The Register-Herald, Beckley, West Virginia

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March 7, 2011

Author explains history behind tunnel disaster

Individuals and organizations are banding together in the hopes of spreading awareness about the Hawks Nest Tunnel Disaster, and to create a memorial at the site where many victims were buried in unmarked and mass graves.

On Sunday, Dr. Dwight Harshbarger, author of “Witness at Hawks Nest,” spoke at Mountain State University about the history behind the disaster, the event’s absence from common knowledge and history textbooks, and his own historical fiction novel.

His book places a fictional character into the midst of actual events and real people from the event. It is the culmination of extensive research and uses personal accounts and transcripts of later trails.

Harshbarger chronicled the history of the Union Carbide hydroelectric, 46-foot-diameter tunnel and the extraction of silica, from its start in 1927.

During the 18 months it took to drill the tunnel, 5,000 men were employed on the project, he said.

Of those, 60 percent worked two months or less. But through his research, Harshbarger learned that even individuals who only worked one or two shifts underground died from silicosis, the oldest known industrial disease.

Epidemiologist Martin Cherniack estimated that within five years of breaking ground on the tunnel, 764 men, mostly African-American migrant workers, died from the debilitating lung disease.

Harshbarger reports that this is a low estimate.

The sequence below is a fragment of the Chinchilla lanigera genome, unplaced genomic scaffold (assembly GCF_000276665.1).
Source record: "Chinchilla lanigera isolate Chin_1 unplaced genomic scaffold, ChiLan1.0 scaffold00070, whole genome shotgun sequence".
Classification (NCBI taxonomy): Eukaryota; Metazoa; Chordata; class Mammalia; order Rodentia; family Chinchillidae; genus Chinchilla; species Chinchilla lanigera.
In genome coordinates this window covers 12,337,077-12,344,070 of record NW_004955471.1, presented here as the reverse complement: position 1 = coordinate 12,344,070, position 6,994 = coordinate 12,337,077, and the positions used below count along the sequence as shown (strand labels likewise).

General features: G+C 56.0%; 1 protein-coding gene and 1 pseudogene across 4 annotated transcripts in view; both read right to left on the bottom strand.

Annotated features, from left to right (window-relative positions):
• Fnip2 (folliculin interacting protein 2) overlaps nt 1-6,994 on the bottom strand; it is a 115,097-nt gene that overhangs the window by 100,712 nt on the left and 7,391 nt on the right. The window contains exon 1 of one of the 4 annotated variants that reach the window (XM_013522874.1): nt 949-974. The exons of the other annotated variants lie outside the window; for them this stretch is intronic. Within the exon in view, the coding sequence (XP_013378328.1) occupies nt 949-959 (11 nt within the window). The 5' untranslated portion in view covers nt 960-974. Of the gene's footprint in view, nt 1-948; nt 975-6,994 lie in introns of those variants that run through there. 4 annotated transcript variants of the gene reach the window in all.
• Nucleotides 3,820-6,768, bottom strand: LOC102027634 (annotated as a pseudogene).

The men who worked underground, he said, were forced to practice dry drilling for speed, often only able to see 10 to 12 feet in front of them.

Harshbarger reported that, although gas mask technology was available, the men wore nothing to protect themselves from breathing in silica dust.

“They never treated it as a mine, but it was. It did not operate with mine regulations,” Harshbarger asserted.

As men began to get sick, the company hired two physicians, but “the men were told that they were not taking care of themselves and the doctors treated them with placebos, calling their illness ‘tunnelitis.’”

By 1931, rumors began to circulate that men were dying and being buried in unmarked, mass graves, he said.

By 1937, power was being generated by the tunnel; it is still generating power today.

“It was an engineering marvel, except for the cost of human life,” said Harshbarger.

Alongside other critical moments in West Virginia labor history, like the Matewan Massacre and the Battle of Blair Mountain, the Hawks Nest Tunnel Disaster only became a part of the state’s history curriculum with the 2010 advent of Labor History Week, he noted.

To prevent important moments in state history from being lost, and to remember and honor those who died at Hawks Nest, a consortium plans to create a memorial at one or more burial locations.

George and Charlotte Neilan, publishers of the Nicholas Chronicle, have spearheaded work on Whippoorwill Graveyard in Nicholas County.

George Neilan said during the expansion of U.S. 19 in 1971, the Division of Highways uncovered a mass grave of Hawks Nest Tunnel Disaster victims. They were moved to Whippoorwill Graveyard.

The consortium asks that those who have any history, knowledge or names of those who died of silicosis to contact the group by e-mail at beckleyalumnae@gmail.com.

The group also hopes that others will get involved in remembering and honoring those who died.

Partners in this consortium are the Beckley Alumnae Chapter of the Delta Sigma Theta Sorority, George and Charlotte Neilan, Mountain State University and New River Community and Technical College.

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